I have tried to adapt this approach in my own humor writing. Originally, I had planned to write another set of opinion columns this quarter so I could continue my pattern of switching between columns and satire articles every quarter. But once things started to get *interesting* in March, I realized that trying to write good humor pieces during a crisis that could not be any less humorous was a challenge that I needed to take on. 

I’ve tried to approach the art of humor writing from neither a joke writing perspective nor with the primary goal of garnering laughter. Rather, I set out to identify ironies and figure out ways to repackage them and vividly show them, not just tell them. Engaging with current events by highlighting ironies within them has become the method of “reporting” with which I’m most comfortable. I’m now hyperaware of how essential it is to clearly distinguish between my satirical voice and my actual voice and to avoid leaving targets of criticism ambiguous or open to misinterpretation. This has been an invaluable exercise in critical thinking and comedic style.

Yet, I constantly fear that some people may look at my coronavirus-themed humor as extremely distasteful. To illustrate this point, I return to David. After hosting “SNL” in 2017, he faced significant backlash for a joke he made involving hypotheticals about if and how flirting ever occurred between prisoners in Nazi concentration camps. A very dark and twisted scenario indeed, but David navigates it delicately and brilliantly. By channeling his Jewish history, his unique brand of observational comedy and his distinctive ability to scrutinize the puzzling patterns of how people make conversation, David shines a light on the complicated but very human emotions that were most certainly felt by the prisoners. Nothing about the joke even remotely attempts to make light of concentration camps or the Holocaust. The humor is derived from the incongruity and the situational irony, not from the sick notion that anything about the Holocaust is inherently funny. I think it’s unfortunate and disappointing that even The Washington Post managed to overlook all of these considerations, instead publishing an article titled, “The debate over Larry David’s Holocaust joke on SNL: Bad taste, or just bad comedy?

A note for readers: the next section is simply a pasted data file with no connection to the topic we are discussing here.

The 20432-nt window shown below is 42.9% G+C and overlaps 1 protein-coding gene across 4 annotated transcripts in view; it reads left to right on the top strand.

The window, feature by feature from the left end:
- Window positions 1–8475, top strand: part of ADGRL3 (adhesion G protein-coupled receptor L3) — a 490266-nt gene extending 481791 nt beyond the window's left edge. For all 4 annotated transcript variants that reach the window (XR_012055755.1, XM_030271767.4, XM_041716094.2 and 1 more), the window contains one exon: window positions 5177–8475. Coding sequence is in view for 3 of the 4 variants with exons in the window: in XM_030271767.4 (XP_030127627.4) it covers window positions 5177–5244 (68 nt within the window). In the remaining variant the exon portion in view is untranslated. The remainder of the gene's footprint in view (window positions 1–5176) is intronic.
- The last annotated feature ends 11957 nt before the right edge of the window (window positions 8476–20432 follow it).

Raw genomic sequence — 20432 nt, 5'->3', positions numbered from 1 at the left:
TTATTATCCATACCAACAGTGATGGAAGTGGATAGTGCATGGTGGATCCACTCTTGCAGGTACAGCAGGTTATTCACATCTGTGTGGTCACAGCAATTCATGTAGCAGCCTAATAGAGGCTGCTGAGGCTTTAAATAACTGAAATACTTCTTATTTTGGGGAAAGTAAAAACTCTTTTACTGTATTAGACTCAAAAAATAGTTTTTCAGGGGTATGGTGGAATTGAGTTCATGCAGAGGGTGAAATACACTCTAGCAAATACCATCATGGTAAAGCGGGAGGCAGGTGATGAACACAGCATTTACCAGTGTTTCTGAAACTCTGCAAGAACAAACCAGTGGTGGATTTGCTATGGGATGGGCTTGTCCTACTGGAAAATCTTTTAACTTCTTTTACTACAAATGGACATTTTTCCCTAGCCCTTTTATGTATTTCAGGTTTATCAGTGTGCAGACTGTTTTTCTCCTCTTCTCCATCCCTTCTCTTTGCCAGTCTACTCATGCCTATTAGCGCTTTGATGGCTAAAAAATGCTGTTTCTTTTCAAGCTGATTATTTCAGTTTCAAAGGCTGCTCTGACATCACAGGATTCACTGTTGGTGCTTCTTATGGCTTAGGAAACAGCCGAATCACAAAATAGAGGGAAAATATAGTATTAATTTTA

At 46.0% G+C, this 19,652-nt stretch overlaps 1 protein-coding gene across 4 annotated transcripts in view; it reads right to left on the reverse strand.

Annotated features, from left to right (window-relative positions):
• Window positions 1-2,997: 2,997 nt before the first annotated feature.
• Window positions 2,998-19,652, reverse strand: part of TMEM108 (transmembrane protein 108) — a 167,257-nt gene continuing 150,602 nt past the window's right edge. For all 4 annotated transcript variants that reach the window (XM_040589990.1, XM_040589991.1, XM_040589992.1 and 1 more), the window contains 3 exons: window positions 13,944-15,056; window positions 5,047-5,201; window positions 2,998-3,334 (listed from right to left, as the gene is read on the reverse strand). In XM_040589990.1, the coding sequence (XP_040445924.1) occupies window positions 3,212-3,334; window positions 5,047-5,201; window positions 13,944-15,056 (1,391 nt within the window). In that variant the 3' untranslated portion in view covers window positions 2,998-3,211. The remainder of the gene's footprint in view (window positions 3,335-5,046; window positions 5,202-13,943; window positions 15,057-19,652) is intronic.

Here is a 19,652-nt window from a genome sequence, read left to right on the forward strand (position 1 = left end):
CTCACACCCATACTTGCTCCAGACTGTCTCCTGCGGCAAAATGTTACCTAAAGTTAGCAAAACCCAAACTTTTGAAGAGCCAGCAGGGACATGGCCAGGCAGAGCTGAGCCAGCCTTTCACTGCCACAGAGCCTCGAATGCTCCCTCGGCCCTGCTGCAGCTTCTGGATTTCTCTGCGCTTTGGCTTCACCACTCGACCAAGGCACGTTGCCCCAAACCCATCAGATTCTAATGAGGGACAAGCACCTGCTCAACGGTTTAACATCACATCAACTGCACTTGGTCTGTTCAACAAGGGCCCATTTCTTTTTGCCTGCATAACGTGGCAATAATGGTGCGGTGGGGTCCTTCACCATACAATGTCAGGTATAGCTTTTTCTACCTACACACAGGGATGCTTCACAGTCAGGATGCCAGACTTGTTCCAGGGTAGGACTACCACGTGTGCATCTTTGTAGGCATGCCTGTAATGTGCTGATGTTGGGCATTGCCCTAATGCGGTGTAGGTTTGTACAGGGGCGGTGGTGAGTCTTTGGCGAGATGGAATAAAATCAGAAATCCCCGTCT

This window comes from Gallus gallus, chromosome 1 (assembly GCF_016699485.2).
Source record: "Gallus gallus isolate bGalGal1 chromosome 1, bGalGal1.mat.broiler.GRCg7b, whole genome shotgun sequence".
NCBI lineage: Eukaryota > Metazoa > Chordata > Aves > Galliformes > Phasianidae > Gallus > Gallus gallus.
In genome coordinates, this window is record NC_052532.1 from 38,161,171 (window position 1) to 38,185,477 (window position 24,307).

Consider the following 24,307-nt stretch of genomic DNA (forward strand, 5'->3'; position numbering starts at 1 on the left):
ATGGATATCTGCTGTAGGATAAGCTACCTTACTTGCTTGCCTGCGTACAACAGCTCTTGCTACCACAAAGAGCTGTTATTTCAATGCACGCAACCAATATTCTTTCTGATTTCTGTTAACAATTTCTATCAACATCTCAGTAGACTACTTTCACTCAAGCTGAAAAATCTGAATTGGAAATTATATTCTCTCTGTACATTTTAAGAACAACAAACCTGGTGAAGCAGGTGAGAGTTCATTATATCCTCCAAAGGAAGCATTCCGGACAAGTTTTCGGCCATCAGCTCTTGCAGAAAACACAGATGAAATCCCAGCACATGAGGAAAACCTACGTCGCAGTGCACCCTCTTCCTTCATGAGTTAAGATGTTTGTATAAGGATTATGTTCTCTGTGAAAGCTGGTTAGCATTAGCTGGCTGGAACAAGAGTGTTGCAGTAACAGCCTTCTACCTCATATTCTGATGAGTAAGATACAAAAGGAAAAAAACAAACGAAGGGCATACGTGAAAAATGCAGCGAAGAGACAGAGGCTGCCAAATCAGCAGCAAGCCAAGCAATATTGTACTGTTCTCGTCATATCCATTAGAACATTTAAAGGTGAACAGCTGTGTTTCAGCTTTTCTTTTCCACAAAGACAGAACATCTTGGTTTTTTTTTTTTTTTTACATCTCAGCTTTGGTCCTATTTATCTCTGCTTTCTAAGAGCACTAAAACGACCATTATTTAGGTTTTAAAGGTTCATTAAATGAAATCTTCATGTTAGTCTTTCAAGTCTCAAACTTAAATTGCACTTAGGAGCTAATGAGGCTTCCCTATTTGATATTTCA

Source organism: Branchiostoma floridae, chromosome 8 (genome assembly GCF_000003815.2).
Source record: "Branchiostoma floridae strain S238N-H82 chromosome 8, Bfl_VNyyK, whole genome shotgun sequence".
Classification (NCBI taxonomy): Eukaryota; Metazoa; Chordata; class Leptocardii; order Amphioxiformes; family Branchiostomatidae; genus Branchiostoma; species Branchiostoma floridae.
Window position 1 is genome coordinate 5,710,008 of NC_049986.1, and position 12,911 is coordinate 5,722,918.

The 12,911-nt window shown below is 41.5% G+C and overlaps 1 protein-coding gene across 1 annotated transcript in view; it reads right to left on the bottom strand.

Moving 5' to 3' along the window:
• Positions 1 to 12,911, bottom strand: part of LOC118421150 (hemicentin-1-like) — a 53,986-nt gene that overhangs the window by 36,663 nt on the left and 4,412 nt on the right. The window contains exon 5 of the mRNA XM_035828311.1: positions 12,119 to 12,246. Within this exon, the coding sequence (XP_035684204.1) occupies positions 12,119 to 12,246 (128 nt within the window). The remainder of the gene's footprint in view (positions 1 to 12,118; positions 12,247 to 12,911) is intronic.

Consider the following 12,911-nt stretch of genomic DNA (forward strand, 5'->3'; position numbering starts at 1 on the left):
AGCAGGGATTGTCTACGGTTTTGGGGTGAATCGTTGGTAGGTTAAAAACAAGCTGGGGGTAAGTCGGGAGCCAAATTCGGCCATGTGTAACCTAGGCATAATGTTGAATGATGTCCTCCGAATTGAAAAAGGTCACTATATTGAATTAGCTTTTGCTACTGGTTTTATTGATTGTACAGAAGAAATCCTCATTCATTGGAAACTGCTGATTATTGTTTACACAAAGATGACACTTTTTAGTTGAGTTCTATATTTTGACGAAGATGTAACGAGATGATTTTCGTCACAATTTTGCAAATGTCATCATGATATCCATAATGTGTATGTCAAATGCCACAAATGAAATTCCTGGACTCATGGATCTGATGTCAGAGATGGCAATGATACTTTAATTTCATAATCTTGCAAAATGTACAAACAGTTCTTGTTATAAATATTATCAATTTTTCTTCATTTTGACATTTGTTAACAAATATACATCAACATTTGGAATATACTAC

Commenting on the human condition with a sense of humor and irony should not be considered “bad taste,” no matter how tragic the subject, because it might just happen to ring true and provide solace for some people.

Due to the relevance of this incident, it seems quite fitting that my jumping-off point for trying to come to terms with the pandemic through humor was nothing other than David’s show “Curb Your Enthusiasm.” As an avid Seinfeldian, I began my quarantine by rewatching a few episodes of “Seinfeld,” which has been my go-to “feel-good show” and philosophical guide for over half of my life. I’ve surely watched every episode at least six or seven times now. But because of the unprecedented nature of our new reality, I found myself needing some fresher comedy with a bit more bite and kick to it. So, I decided it was finally time to watch “Curb” — that “weird, improvised show that’s kinda like ‘Seinfeld’ but not really (and way cringier)” that I had long been told I “probably wouldn’t fully appreciate until I got older.”